Bartolomé de Medina

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Bartolomé de Medina (1527-1580), Spanish theologian and mining specialist, was born in Medina de Rioseco, Spain in 1527. A member of the Dominican Order and a student of Francisco de Vitoria, he was professor of theology at the University of Salamanca and a member of the School of Salamanca. He is best known as the originator of the doctrine of probabilism in moral theology, which holds that one may follow a course of action that has some probability, even if the opposite is more probable. He died at Salamanca in 1581.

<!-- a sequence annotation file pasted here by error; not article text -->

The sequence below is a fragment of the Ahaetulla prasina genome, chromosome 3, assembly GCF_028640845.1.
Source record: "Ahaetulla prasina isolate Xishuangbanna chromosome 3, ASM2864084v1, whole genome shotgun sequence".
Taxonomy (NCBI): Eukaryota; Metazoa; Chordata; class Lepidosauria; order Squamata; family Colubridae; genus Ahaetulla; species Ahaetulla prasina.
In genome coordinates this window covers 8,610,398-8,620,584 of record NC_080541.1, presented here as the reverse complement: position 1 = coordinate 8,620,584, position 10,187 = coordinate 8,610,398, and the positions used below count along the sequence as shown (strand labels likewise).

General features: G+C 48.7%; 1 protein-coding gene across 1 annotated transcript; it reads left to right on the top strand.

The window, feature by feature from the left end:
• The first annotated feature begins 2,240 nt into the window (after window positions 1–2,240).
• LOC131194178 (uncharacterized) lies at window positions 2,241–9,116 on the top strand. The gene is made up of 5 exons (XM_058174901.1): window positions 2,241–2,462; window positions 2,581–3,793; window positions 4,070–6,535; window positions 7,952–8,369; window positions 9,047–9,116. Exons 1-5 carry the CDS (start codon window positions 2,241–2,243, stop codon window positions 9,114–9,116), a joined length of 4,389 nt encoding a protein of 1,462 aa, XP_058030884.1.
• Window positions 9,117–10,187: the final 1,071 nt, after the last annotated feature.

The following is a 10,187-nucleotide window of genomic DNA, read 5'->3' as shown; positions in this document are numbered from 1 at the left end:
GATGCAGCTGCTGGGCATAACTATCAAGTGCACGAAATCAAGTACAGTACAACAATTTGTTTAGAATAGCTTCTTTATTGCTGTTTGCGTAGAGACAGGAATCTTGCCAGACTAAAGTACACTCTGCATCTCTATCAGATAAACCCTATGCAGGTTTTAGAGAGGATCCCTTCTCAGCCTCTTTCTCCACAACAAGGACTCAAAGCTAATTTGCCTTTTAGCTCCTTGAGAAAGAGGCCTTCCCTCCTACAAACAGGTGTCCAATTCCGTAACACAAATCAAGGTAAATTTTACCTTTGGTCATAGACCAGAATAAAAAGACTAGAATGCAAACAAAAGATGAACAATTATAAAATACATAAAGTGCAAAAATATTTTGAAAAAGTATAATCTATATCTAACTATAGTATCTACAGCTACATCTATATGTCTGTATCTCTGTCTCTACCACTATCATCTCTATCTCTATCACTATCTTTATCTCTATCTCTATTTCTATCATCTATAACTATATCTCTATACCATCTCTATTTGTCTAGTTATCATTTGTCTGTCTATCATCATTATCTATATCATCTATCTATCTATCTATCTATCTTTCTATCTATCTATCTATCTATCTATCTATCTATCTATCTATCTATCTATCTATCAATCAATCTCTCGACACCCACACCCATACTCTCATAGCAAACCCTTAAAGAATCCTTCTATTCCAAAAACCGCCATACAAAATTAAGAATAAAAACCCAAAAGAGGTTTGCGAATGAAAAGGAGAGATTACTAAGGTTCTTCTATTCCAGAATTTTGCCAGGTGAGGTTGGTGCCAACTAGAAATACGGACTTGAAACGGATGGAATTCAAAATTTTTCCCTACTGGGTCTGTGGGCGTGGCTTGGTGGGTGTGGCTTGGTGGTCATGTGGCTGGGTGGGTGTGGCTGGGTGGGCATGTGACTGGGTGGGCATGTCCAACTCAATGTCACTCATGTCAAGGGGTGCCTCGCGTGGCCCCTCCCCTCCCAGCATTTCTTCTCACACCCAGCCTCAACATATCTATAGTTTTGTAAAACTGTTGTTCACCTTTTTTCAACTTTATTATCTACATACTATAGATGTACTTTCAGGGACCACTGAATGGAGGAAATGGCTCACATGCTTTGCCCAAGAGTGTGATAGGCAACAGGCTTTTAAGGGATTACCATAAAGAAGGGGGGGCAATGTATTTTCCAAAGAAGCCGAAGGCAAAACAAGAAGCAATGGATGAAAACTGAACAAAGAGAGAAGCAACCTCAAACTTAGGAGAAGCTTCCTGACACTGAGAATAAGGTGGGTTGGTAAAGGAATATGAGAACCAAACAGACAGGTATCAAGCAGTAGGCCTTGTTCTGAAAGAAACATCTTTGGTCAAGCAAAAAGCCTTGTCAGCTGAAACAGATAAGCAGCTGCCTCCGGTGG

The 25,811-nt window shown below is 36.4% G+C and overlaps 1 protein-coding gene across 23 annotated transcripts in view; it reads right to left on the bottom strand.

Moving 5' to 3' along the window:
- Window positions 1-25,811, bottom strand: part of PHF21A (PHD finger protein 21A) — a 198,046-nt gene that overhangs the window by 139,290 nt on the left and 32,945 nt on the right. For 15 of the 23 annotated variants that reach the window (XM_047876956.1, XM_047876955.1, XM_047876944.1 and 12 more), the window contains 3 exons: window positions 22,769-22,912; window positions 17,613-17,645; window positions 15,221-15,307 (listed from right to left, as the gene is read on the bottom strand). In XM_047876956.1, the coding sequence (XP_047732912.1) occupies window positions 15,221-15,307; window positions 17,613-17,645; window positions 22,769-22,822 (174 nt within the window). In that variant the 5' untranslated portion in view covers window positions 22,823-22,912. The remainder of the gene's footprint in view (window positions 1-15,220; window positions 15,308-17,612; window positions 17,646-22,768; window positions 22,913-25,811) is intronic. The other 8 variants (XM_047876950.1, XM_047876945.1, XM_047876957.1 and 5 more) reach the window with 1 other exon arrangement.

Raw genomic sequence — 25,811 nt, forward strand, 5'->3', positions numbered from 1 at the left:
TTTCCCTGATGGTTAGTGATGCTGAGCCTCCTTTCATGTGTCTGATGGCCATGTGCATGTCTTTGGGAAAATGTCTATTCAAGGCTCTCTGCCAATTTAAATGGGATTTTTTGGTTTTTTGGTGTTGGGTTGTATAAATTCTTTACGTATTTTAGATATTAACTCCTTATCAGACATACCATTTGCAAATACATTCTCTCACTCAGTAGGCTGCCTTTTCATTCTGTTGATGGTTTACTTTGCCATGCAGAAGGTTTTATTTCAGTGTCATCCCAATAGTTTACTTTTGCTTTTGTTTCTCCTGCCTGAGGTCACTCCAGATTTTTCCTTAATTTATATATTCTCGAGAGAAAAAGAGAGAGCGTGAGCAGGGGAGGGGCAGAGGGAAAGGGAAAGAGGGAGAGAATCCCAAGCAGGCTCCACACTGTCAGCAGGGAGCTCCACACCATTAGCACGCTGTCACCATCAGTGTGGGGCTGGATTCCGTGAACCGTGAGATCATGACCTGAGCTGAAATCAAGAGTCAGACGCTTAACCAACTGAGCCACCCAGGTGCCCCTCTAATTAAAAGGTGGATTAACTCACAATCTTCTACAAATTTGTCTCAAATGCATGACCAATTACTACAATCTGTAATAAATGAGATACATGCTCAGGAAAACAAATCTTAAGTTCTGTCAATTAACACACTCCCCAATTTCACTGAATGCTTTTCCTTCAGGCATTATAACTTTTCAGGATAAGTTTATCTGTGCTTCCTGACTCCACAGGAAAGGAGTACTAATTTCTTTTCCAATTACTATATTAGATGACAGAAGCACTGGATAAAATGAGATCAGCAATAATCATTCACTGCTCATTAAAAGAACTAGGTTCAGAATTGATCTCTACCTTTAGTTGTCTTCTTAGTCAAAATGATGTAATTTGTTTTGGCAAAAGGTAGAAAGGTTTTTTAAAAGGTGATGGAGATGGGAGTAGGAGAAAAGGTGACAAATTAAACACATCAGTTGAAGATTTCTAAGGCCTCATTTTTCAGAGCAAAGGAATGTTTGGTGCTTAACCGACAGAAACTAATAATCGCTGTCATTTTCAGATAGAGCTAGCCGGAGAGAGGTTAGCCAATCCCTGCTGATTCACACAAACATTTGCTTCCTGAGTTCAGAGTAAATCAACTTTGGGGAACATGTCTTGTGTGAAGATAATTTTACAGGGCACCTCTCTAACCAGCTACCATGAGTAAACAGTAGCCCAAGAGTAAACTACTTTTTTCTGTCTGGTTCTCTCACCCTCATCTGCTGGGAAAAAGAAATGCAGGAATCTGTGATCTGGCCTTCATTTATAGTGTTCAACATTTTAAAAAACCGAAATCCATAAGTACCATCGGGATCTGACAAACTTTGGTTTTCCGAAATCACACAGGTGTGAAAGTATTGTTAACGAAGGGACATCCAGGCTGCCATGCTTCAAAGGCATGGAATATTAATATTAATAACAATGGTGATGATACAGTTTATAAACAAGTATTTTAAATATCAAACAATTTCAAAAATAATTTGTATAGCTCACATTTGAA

A completely different person—though even confused by Enc.Brit. 2010 s.v. Bartolomé de Medina—is another Bartolomé de Medina, businessman of Sevilla, who learned from a certain German Leonard the use of mercury and hereby improved the process of amalgamization of silver with mercury while mining in Mexico (1554?/1557?), especially in Pachuca de Soto (50 miles north of Mexico City), hereby revolutionizing the extraction of silver for more than two and a half centuries. This "dry" method of amalgamating mercury and silver, the so-called "patio process", seems partly have been in use by the native Indians too. It avoided—due to the circumstances in the tree- and waterless highlands—the large quantities of wood and water which were necessary and in great quantities available in Europe.

References[edit]

  • Article on Bartholomé de Medina in Catholic Encyclopedia (1911)
  • J. Franklin, The Science of Conjecture: Evidence and Probability Before Pascal (Baltimore: Johns Hopkins University Press, 2001), 74-76.